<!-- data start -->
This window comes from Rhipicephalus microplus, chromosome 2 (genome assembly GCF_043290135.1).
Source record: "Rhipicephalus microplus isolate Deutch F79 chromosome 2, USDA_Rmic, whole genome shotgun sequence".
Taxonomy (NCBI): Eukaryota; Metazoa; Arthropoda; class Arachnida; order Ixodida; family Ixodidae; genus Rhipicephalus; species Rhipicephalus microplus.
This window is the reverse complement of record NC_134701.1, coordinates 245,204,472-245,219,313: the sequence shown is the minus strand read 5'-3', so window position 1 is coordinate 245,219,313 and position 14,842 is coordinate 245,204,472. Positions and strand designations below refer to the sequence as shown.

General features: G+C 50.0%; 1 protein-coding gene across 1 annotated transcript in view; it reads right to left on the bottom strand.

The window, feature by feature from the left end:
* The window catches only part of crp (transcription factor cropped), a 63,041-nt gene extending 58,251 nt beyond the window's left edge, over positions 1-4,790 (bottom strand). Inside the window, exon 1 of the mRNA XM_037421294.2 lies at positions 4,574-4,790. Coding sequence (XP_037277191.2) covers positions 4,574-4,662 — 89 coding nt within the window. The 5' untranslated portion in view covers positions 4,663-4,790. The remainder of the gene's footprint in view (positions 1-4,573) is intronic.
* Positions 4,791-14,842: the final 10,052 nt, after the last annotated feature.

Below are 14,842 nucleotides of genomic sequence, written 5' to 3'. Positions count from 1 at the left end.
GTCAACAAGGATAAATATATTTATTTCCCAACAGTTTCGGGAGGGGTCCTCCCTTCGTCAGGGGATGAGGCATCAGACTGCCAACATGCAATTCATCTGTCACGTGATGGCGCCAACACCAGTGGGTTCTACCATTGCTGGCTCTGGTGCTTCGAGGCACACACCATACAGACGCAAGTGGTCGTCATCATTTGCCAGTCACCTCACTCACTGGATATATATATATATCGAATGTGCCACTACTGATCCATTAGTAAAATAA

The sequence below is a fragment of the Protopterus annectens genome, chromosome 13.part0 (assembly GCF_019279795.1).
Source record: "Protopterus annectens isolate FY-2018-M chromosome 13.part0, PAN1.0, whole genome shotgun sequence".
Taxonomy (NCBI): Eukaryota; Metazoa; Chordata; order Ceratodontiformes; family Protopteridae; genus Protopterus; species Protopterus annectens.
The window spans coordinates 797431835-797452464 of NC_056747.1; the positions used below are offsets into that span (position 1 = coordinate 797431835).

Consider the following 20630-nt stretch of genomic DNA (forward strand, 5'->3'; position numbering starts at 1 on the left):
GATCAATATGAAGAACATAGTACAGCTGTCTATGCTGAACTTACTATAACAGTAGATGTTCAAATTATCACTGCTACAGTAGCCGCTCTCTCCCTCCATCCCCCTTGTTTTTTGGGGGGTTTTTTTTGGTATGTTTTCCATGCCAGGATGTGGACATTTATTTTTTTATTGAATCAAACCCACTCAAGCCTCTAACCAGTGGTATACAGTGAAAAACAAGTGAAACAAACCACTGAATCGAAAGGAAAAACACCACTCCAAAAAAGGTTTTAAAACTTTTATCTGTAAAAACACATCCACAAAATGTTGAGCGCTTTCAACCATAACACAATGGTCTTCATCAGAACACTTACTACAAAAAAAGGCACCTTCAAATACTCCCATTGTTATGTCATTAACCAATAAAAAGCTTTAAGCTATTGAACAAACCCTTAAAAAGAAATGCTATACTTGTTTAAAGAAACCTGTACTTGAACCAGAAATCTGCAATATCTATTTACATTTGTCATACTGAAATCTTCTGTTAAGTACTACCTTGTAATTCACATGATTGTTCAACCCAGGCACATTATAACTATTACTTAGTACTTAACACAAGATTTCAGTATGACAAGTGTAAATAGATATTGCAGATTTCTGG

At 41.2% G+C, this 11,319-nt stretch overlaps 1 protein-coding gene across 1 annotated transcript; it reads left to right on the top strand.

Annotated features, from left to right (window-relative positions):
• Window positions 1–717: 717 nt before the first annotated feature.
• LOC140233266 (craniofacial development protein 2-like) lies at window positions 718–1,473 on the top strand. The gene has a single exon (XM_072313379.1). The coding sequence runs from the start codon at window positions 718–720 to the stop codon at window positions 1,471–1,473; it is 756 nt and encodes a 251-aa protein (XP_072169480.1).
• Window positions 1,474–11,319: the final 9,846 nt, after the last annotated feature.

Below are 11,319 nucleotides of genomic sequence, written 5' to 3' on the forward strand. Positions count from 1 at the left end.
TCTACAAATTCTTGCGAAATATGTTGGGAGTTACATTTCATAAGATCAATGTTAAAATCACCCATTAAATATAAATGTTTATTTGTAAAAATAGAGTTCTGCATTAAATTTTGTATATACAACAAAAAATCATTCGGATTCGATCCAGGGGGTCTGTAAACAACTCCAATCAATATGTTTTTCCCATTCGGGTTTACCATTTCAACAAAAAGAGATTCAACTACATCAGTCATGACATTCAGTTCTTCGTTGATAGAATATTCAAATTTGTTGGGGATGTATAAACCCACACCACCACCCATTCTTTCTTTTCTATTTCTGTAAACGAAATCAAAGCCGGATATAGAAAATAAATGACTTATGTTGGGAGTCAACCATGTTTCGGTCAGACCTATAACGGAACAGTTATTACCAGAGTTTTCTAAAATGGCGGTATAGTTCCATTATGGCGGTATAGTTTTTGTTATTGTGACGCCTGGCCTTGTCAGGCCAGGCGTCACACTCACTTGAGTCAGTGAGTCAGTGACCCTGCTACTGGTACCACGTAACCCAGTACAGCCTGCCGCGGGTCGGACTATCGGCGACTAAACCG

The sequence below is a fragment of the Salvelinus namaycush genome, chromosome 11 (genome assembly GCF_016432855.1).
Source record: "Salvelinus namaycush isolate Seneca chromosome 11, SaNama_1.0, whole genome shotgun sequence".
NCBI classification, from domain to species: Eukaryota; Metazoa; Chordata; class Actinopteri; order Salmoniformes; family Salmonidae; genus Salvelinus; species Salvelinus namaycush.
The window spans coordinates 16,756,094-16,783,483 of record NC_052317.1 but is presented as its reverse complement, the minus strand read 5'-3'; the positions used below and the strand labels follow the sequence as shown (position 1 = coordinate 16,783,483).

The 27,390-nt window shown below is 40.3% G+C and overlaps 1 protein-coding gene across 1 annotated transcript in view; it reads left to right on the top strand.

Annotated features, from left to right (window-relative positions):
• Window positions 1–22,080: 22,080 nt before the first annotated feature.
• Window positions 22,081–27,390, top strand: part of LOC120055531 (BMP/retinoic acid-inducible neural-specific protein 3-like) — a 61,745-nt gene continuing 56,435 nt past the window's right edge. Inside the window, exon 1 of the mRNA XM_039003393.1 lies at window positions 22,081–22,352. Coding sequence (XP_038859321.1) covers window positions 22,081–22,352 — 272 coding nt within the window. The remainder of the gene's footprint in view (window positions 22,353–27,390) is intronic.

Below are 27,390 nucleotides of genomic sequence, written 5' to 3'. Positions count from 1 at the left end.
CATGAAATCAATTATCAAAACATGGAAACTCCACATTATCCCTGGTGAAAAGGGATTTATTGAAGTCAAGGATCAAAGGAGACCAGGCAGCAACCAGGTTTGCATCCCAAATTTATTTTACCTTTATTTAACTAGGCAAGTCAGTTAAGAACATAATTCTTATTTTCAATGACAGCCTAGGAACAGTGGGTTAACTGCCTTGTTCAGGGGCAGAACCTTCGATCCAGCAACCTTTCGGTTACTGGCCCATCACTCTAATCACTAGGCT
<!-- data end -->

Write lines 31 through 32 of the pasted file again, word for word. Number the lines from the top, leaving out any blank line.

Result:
• Window positions 22,081–27,390, top strand: part of LOC120055531 (BMP/retinoic acid-inducible neural-specific protein 3-like) — a 61,745-nt gene continuing 56,435 nt past the window's right edge. Inside the window, exon 1 of the mRNA XM_039003393.1 lies at window positions 22,081–22,352. Coding sequence (XP_038859321.1) covers window positions 22,081–22,352 — 272 coding nt within the window. The remainder of the gene's footprint in view (window positions 22,353–27,390) is intronic.

Below are 27,390 nucleotides of genomic sequence, written 5' to 3'. Positions count from 1 at the left end.